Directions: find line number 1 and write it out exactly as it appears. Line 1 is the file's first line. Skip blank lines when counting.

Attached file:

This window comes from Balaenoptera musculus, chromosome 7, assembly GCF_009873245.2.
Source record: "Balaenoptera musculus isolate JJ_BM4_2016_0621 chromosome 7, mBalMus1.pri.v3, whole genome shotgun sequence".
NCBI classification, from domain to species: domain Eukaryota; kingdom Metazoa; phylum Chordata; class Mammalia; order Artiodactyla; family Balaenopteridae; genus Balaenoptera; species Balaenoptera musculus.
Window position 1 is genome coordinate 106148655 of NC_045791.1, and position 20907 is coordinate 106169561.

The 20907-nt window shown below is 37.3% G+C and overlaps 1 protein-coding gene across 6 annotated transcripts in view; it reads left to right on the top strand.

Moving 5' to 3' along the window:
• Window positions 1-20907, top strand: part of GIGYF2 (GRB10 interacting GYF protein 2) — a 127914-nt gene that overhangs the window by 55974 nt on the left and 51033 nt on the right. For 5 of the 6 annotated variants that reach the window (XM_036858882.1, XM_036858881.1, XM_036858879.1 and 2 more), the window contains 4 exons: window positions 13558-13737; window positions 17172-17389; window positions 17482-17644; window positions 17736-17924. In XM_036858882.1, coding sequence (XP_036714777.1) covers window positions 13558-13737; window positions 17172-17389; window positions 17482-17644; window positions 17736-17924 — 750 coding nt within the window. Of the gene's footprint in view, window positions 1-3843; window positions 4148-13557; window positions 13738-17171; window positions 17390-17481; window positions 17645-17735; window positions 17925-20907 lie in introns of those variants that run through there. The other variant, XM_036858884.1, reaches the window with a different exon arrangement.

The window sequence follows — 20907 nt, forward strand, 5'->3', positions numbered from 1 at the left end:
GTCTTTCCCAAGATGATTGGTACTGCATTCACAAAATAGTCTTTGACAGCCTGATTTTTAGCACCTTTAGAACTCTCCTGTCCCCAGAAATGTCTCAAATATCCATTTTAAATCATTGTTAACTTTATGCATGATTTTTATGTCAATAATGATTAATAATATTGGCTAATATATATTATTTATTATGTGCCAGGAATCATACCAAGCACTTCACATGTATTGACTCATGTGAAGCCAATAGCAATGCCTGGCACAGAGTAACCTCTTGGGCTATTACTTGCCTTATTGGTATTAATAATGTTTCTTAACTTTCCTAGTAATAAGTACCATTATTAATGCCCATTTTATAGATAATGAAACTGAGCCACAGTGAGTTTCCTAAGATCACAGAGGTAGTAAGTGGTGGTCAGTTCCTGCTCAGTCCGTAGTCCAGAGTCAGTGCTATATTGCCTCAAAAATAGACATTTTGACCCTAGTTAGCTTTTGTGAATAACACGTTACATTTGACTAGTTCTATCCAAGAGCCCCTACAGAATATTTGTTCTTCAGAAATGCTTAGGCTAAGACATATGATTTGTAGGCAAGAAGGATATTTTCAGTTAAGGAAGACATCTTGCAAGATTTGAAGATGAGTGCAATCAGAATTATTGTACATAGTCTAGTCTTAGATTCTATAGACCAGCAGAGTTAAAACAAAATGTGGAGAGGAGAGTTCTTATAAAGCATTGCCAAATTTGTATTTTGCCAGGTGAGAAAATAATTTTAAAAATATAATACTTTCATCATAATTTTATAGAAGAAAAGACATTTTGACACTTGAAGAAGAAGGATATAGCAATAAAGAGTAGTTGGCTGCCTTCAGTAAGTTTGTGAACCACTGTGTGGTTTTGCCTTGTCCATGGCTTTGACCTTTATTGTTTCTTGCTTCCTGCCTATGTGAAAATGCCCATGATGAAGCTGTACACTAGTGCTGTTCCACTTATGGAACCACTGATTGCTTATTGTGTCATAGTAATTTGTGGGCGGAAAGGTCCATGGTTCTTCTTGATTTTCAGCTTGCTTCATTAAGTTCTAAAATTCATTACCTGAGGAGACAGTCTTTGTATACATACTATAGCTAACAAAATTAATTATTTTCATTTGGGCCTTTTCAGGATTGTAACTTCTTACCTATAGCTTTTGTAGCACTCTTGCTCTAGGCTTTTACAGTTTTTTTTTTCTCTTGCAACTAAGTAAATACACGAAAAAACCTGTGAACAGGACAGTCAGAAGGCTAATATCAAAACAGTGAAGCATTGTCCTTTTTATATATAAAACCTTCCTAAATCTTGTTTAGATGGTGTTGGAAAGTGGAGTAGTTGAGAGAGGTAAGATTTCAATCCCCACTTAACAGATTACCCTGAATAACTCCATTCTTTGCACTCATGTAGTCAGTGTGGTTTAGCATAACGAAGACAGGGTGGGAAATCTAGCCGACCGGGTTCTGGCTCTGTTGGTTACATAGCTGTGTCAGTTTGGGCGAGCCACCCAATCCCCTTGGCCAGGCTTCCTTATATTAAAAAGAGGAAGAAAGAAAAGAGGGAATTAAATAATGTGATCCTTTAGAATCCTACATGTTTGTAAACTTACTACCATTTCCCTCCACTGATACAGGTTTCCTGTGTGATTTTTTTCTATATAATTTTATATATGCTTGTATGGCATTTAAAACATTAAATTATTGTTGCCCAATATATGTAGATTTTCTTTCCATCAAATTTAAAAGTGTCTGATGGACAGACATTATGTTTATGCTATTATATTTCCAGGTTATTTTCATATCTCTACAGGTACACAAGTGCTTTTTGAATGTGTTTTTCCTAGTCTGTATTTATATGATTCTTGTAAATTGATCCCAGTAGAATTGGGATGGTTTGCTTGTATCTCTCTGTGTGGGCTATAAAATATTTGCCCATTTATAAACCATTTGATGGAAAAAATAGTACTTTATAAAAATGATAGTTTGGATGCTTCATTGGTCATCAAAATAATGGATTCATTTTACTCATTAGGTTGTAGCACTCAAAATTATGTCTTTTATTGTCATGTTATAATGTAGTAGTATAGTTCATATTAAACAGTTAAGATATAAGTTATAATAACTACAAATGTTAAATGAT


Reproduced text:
This window comes from Balaenoptera musculus, chromosome 7, assembly GCF_009873245.2.